I’ve lived with those three over a day or two now, having tasted the Sorgvry Cinsaut, from Wellington grapes, and Oogwink Shiraz, from Elgin, some months ago for Platter, since when they have beneficially settled down and harmonised. The Skipskoon Pinotage was not then available; its Afrikaans name refers to the vineyards having been cleared away entirely, so this is very much a once-off. And one of a quality that occasioned the possible regrets I earlier attributed to Tom. It’s a lighter style of Pinotage (little more than 13% alcohol), though not as light and fresh as, say that of David & Nadia. Moderate, grippy tannins well integrated and a decent acidity; good and rich spicy fruit. Yesterday I found a hint of varietal bitterness on the finish that I appreciated, but today I looked for it in vain – subtle bitterness is frequently an evanescent, unreliable quality, I find.

A tendency to comparative lightness and freshness is what the Tempel team are looking for, but in all three of the wines there’s also a real richness and concentration of sweet fruit, and a velvety softness. The practice of early bleeding off some of the juice must contribute to this. I do wonder now if I wouldn’t prefer more of the freshness and lightness and less of the richness and concentration – is the bleeding really useful?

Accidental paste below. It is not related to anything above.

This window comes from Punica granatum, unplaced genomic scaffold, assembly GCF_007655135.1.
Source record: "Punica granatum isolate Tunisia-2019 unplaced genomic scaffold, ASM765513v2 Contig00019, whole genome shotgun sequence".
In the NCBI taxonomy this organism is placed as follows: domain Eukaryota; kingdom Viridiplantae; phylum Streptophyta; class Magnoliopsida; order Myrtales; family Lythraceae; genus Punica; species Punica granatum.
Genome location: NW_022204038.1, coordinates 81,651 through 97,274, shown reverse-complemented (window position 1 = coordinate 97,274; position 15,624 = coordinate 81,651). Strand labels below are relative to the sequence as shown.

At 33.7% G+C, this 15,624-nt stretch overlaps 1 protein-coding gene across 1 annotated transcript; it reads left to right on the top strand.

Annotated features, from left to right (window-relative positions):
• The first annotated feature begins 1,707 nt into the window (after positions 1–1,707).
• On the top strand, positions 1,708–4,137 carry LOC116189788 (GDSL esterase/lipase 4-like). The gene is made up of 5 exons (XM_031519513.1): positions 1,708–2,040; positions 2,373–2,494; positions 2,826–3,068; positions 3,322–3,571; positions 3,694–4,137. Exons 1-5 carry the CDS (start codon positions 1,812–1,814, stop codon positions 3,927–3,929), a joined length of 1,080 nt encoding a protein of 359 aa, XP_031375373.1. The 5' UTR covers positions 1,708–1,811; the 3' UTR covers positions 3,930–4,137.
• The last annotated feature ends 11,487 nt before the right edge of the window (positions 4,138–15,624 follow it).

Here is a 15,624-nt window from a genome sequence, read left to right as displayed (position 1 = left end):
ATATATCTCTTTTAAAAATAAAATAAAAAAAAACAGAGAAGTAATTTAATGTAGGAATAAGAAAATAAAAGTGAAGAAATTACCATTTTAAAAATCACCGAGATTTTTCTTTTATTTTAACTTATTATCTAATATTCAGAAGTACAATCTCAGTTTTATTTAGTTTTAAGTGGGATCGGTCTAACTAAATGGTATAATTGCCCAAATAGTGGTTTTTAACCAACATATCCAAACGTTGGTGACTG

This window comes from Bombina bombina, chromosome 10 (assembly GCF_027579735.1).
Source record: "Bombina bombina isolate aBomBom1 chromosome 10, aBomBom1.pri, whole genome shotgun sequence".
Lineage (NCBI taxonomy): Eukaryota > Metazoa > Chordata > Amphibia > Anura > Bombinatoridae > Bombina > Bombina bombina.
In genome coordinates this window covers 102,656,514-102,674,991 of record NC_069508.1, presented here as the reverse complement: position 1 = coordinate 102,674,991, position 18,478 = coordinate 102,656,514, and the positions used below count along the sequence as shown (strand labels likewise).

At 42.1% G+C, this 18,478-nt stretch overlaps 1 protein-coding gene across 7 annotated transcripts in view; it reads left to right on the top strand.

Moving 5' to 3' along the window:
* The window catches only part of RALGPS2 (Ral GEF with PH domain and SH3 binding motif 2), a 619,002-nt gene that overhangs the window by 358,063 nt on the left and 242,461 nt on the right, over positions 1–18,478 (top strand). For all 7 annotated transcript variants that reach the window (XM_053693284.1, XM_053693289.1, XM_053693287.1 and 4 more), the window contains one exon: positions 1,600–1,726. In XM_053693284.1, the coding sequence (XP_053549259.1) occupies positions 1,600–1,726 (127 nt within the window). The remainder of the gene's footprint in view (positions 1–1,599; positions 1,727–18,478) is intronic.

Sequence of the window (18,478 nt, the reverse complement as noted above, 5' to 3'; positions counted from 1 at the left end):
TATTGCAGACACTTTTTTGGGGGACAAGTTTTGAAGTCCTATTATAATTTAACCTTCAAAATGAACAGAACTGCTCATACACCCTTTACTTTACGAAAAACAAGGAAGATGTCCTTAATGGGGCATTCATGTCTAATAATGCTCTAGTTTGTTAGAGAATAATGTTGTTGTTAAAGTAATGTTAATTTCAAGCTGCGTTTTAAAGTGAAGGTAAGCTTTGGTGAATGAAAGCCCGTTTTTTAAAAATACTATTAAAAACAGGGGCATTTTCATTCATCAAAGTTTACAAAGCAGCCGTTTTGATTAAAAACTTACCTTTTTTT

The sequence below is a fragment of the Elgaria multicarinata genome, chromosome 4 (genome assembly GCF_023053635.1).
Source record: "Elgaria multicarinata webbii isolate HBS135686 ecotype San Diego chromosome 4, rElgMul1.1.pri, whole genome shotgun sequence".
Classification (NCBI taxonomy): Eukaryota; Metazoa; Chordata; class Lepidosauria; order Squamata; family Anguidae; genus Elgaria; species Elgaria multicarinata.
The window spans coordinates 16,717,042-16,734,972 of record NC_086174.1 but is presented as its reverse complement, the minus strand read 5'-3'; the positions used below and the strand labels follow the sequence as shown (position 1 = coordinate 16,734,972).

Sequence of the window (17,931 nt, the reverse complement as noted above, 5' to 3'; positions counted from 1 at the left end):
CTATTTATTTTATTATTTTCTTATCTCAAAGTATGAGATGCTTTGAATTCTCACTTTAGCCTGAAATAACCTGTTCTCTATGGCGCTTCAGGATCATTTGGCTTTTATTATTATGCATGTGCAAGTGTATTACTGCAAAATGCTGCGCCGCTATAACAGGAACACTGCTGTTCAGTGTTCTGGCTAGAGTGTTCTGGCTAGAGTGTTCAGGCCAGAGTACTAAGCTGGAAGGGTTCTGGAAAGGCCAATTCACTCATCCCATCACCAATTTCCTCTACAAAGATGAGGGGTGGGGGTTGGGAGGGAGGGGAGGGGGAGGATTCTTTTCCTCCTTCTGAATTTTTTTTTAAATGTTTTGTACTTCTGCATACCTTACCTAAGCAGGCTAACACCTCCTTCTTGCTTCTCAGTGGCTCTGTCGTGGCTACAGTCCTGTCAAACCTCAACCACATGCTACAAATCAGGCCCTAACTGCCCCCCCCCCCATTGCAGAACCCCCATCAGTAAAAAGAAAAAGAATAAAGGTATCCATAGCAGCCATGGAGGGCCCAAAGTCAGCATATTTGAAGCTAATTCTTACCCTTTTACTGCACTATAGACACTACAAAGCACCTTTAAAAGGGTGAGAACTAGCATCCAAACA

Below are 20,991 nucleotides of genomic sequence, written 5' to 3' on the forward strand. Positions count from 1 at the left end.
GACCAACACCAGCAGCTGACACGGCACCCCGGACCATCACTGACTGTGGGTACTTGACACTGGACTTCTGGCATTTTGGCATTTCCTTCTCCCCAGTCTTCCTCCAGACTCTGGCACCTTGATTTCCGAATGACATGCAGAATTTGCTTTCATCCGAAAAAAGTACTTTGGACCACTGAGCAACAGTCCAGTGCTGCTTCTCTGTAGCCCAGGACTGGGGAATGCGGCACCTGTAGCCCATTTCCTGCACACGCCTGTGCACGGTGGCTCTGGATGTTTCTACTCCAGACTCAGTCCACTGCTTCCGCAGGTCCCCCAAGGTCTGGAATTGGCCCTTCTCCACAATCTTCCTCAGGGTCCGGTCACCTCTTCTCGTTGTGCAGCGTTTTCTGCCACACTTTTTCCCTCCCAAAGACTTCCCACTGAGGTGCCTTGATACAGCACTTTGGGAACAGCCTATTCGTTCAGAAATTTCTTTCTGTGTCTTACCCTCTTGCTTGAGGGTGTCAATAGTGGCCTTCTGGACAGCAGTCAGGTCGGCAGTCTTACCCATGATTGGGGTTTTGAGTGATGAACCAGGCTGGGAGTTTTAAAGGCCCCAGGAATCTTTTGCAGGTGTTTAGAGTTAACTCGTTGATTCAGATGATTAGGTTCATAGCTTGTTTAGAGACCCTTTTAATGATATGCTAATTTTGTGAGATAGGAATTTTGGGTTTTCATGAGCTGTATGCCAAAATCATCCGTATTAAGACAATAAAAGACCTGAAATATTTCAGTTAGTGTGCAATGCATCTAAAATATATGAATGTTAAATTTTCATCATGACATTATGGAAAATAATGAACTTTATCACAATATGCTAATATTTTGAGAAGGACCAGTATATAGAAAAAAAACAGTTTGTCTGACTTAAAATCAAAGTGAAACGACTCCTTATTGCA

Sorgvry Cinsaut presents itself rather similarly to Skipskoon. It has varietal perfumed charm, but the element of richness working with the dry, but now balanced and integrated tannins makes it that welcome bit more serious and, probably, age-worthy than many examples. And justifies the bleeding, I suppose!

Oogwink Shiraz is the wine that has grown on me most as the levels in the bottles have dropped. It does have a touch of sweetness to the fruit, but it’s well balanced, softly textured, with tannins that are firm and dry, and 25% new oak is increasingly unobtrusive at all. It’s riper-tasting than some Elgin Shirazes, without any insistent herbaceousness. At R280 ex-farm it’s the priciest of the three (Sorgvry Cinsaut R30 less and Skipskoon Pinotage R100 less), but as things go for shiraz these days that’s a reasonable price for this quality.

In short – Tempel Wines is looking to be a welcome recreation of the brand and a happy addition to the new wave of Cape wine. And a charming place to visit (or stay) when you’re in Paarl.

*Belgian-Dutch: Almenkerk, Grande Provence; Dutch: Clouds, Groot Parys, Longridge (part), Skaap; Belgian: Eerste Hoop, Mooi Bly, Olivedale, Colmant, Spioenkop, Tempel. I stand to be corrected.

  • Tim James is one of South Africa’s leading wine commentators, contributing to various local and international wine publications. He is a taster (and associate editor) for Platter’s. His book Wines of South Africa – Tradition and Revolution appeared in 2013

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  • Tim James30 November 2019

    Udo Göebel adds Olifantsberg , Aaldering and Vuurberg to my list of Cape wineries owned by Nederlanders – which I should have remembered, and which puts them ahead of the Belgian contingent by the updated count.